They do identify a calorie level for what’s called empty calories—which I was pleased to seebut they don't include it as part of my daily meal plan! Surely they need to be included—because forbidding them will only lead to deprivation and preoccupation with getting them. Omitting them surely sends a message—that they are bad, and kids and adults will feel bad including them.


The impact on real kids


This might be just what Dan needs to meet his nutritional needs.
Dan decided to become a vegetarian last year, along with a family member because he cares about animals. Fine enough, as far as I’m concerned. But then his high school health teacher (using the FDA curriculum) directed him and his classmates—regardless of their size—to reduce their fat and sugar intake and choose foods lower in calories. You know, because of the ‘obesity epidemic’.

Problem is, Dan was thin from the start. And his intake was limited enough. And being tall, and active, resulted in inappropriate weight loss, during a time that weight gain is appropriate and necessary to support growth and development. Guidance from a respected figure like your high school teacher seems like a logical thing to follow—especially when it’s coming from the US government’s program.  Yet Dan is one of many, many kids I’ve seen negatively impacted by the direction of their health or science teacher.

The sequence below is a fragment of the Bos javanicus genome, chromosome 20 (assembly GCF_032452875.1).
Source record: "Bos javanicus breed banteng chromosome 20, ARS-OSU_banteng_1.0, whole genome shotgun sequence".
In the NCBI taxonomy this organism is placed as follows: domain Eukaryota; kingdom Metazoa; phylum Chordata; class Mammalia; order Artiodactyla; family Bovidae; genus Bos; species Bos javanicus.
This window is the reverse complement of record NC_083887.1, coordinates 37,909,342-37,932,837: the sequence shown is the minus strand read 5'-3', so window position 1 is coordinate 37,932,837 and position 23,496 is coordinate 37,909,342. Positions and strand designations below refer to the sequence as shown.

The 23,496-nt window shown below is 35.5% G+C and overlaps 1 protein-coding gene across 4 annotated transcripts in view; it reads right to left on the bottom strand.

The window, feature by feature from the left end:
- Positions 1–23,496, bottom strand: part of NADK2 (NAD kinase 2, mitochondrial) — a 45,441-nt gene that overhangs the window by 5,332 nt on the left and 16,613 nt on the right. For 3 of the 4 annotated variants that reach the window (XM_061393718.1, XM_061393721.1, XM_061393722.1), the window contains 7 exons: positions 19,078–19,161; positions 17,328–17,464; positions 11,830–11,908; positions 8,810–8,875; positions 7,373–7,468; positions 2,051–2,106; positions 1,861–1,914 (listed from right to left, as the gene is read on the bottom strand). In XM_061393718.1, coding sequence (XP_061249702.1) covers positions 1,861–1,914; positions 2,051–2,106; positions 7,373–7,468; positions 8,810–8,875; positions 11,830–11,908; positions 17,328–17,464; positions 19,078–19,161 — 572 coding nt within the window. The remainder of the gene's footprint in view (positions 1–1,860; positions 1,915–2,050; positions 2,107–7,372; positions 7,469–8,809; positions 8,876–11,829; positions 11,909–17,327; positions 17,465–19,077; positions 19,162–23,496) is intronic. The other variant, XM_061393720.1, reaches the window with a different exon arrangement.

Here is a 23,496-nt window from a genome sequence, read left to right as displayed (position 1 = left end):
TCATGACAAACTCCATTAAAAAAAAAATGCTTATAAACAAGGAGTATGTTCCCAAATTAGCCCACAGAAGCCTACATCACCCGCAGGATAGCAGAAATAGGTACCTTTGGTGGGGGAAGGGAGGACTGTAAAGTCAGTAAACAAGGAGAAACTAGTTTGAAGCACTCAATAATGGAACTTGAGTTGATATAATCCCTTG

Are you eating  just for calories?


Kids, like adults, eat for all kinds of reasons—because they’re stressed or anxious, because they’re tired, because they’re procrastinating getting their work done and because their friends are snacking, to name a few. Just telling them ‘here’s how much to eat’ fails to acknowledge the many obstacles to ‘Just doing it’. What if we taught them how to moderate portions and how to manage stress, arming them with alternative coping skills?

If you consume more calories than you burn, you gain weight.
I’m tired of weight gain being framed as a negative. Yes, they’ll gain weight! Isn’t that what growing kids are supposed to be doing?